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Is it a leak....or condensation?
On a sunny day, an inside tennis player complains about the leaky roof. Sure enough, there are drips on the floor. How do you stop the "leaks."
Or you have paid a roofer a significant sum to repair some leaks that occurred on a rainy day. The roofer even returned when you called about the reoccurrence of the leaks. After several calls from you, the roofer has disappeared. At this point, you should consider condensation in metal buildings’ prevention.
In first grade language, warm air rises holding moisture. If the warm air hits colder metal, then the air temperature grows colder. That air change temperature is bad. The reason: colder air cannot hold as much moisture. Drips form on the metal...and grow heavy, then fall downward.
How is the problem fixed?
Whenever attempting to stop condensation, imagine a cold soft drink can in your vehicle located in your door pocket where vehicle's circulating air misses the can. Now imagine the same cold soft drink can in front of your AC vent on your dash. Which can will sweat less? And why? Of course you know the answer: the can in front of the AC vent on your dash because the air blows moisture away.
Now suppose you want to stop the water "leaking" problem of the can in the door pocket. Would you recaulk the soda can because the water "had to have leaked out"....or would you take other steps—such as placing coasters around/underneath.
Use the same approach with metal roof condensation problems.
Circulate air, and keep the fans on. The more the fans are on, the less condensation will appear.
Install roof vents to allow the warmer interior air to escape. Ridge vents are best.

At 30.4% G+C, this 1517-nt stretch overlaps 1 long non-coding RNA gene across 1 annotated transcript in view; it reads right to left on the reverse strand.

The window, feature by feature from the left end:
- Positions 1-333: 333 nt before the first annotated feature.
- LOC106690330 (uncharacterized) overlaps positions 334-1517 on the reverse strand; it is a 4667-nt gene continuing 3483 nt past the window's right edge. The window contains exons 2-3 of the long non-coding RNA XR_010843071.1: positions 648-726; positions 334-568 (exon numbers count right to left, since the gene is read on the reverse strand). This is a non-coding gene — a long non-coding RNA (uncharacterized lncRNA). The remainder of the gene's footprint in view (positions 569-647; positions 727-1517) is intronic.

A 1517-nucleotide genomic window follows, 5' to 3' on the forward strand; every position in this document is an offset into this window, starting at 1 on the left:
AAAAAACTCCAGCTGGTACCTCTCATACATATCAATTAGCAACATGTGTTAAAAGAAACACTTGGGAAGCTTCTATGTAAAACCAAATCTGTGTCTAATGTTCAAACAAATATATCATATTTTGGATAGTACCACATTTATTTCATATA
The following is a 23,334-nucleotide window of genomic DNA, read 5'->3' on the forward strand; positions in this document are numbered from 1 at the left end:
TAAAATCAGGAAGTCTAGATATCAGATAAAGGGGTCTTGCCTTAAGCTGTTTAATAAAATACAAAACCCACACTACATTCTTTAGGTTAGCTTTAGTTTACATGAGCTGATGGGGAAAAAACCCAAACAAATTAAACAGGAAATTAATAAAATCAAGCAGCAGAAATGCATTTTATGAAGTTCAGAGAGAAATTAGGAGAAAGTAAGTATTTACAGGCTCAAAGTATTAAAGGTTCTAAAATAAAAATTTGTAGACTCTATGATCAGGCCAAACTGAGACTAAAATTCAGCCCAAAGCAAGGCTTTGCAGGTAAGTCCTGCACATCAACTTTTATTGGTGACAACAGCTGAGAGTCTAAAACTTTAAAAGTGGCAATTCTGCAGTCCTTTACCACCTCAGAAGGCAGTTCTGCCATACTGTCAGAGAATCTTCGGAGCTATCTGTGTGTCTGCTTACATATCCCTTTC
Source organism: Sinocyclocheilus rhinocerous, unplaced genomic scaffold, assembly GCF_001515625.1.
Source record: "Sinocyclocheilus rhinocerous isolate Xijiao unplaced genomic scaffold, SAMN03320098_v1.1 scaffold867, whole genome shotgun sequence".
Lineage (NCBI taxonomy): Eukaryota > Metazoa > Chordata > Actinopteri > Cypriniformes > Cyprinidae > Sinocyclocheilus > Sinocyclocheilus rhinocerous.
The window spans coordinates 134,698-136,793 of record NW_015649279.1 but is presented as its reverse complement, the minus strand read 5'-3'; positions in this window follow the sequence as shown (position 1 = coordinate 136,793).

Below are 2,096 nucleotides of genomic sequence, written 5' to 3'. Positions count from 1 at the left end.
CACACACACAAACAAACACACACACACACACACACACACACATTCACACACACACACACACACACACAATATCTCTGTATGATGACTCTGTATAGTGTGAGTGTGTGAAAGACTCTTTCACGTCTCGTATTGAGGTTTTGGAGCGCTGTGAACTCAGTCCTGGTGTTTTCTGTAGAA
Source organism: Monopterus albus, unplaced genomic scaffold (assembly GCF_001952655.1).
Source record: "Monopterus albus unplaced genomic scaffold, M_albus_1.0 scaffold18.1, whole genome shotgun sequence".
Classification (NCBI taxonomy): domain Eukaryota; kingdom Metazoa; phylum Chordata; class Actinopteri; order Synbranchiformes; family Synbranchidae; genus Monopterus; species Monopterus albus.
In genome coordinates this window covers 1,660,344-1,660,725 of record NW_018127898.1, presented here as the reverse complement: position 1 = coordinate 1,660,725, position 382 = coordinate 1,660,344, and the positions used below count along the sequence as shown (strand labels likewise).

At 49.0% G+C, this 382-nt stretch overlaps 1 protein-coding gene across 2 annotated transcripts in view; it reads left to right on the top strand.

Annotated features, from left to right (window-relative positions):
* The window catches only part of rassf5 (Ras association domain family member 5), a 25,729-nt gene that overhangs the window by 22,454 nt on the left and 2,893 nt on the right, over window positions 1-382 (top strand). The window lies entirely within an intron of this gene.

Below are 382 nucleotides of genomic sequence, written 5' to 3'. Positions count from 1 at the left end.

Try dehumidifiers to remove moisture from the air. Even running the compressors of your AC units could help.
Check your lighting and heating devices. Some versions of these devices affect the air temperature less. An oil heater located just under a metal panel is guaranteed to generate condensation.
Consider vapor barrier work. The vapor barriers are the coasters around the soda can. Vapor barriers keep moist air away from metal surfaces. Even a small break in your vapor barrier could (under some circumstances) be an annoying drip.
Condensation: no single answer
Condensation is unlike a pregnancy. One is or is not pregnant. In contrast, condensation is relative. The annoying drips for one owner may bother another metal building landlord. For example,
1. An indoor roller skating rink must have a perfectly dry surface to skate on. One of my customers ran his air conditioner in November and December, just to keep the air dry enough to absorb the moisture collecting on his rafters
2. A tennis court owner decided the occasional drips were not worth the cost of repairing the vapor barrier. Indeed, no vapor barrier repair outfit can reasonably promise complete elimination of condensation without redoing the entire building. But a smart, handyman-type may be able to help.
3. A trucking company recognized that the new equipment and extra manpower increased the moisture too much, A simple roof vent improved the air circulation
As a long-time roofer in the field of preventing leaks on metal roofs, I have had to learn basic prevention of condensation on metal roofs. If I am in a building with damaged vapor barrier and no vents, I make sure the owner is comfortable with the role condensation may play. My trick question is, “Have you seen condensation on a rainy day?” If he/she says, “No, only roof leaks,” then I say, “Imagine a glass pitcher with ice on a porch…..”